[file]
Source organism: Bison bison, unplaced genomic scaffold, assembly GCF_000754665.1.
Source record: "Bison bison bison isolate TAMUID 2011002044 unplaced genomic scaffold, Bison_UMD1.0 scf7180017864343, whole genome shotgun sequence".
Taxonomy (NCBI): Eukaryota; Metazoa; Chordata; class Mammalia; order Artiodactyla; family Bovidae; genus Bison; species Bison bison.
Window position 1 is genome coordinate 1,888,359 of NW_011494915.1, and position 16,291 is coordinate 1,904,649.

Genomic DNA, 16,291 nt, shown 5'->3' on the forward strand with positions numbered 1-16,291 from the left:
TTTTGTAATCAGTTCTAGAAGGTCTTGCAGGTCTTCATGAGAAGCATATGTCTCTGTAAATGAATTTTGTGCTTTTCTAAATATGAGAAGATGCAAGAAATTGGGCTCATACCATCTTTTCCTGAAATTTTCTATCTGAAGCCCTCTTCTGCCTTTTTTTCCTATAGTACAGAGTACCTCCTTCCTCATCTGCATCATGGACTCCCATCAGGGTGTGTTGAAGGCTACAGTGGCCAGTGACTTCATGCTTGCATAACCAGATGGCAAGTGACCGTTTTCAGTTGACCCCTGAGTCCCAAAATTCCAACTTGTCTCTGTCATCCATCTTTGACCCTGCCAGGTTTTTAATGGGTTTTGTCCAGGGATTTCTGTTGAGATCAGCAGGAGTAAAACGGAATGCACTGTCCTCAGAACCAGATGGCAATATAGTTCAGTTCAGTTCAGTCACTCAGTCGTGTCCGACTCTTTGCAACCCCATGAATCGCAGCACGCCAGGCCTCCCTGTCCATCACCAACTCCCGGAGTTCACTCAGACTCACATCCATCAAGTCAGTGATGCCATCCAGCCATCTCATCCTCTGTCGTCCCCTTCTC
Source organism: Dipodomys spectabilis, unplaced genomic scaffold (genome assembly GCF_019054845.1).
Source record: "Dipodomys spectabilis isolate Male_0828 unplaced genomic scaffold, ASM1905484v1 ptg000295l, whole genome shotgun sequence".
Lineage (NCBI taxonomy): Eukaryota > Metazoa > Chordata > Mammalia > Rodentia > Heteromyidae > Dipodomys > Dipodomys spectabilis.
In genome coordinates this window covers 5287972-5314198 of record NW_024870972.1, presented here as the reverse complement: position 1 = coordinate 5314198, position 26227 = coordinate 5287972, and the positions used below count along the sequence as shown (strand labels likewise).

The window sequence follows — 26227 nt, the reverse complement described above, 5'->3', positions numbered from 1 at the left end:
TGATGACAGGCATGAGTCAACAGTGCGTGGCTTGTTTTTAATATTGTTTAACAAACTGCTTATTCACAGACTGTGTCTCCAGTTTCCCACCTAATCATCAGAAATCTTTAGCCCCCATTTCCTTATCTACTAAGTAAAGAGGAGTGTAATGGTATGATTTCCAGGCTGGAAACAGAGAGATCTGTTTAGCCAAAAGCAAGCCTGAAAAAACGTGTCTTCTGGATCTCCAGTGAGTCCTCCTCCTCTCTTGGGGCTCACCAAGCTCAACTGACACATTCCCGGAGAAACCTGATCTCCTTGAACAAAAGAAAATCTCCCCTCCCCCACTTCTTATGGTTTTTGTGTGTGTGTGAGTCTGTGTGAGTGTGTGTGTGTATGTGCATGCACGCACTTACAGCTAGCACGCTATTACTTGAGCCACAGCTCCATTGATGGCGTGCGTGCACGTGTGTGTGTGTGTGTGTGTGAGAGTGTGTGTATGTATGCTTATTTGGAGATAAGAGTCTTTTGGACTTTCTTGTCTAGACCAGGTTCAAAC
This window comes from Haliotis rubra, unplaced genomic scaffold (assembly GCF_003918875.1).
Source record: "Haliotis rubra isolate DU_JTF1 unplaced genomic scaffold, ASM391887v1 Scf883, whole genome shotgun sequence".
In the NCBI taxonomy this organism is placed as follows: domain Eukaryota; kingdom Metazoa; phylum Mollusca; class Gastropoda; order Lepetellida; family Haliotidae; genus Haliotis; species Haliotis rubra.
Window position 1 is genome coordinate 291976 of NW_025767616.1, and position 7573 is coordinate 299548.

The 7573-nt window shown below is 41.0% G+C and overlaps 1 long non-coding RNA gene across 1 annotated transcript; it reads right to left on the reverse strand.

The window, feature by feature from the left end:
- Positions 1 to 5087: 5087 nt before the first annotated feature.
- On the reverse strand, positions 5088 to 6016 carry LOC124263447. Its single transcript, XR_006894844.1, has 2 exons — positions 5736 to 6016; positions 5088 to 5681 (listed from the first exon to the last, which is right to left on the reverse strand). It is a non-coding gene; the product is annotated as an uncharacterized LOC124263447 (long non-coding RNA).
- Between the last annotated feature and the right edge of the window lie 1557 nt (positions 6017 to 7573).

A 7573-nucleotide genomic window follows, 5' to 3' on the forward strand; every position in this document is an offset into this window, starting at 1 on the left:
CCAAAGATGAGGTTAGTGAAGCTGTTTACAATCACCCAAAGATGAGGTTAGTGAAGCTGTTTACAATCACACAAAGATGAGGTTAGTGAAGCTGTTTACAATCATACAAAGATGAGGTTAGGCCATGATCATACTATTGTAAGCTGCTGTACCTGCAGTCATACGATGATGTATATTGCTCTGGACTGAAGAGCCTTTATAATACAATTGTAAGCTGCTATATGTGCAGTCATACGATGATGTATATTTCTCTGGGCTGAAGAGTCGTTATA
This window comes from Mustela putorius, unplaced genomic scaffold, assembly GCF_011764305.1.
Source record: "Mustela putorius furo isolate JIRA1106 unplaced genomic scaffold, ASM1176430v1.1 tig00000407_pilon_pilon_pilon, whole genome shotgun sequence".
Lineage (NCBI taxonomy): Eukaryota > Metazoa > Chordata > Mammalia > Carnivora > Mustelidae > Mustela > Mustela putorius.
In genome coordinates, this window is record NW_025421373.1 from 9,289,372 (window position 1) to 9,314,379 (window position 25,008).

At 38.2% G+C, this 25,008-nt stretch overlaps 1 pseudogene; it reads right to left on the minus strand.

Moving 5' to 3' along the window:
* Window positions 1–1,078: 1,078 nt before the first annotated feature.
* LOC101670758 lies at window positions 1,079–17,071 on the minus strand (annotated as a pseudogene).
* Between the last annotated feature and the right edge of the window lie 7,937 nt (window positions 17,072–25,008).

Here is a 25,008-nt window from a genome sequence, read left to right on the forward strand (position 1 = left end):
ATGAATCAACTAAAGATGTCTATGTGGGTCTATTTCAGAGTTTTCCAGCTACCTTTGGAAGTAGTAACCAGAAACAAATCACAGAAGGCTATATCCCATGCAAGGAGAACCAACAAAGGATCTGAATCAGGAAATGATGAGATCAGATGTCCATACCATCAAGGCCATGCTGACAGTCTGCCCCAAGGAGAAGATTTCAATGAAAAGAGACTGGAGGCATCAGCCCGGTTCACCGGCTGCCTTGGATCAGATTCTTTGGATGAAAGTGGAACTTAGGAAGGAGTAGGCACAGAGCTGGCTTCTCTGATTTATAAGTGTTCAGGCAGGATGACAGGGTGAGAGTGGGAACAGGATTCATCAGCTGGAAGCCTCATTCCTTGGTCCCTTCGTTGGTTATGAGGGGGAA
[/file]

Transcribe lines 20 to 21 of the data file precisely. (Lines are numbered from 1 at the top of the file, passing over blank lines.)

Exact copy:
- On the reverse strand, positions 5088 to 6016 carry LOC124263447. Its single transcript, XR_006894844.1, has 2 exons — positions 5736 to 6016; positions 5088 to 5681 (listed from the first exon to the last, which is right to left on the reverse strand). It is a non-coding gene; the product is annotated as an uncharacterized LOC124263447 (long non-coding RNA).
- Between the last annotated feature and the right edge of the window lie 1557 nt (positions 6017 to 7573).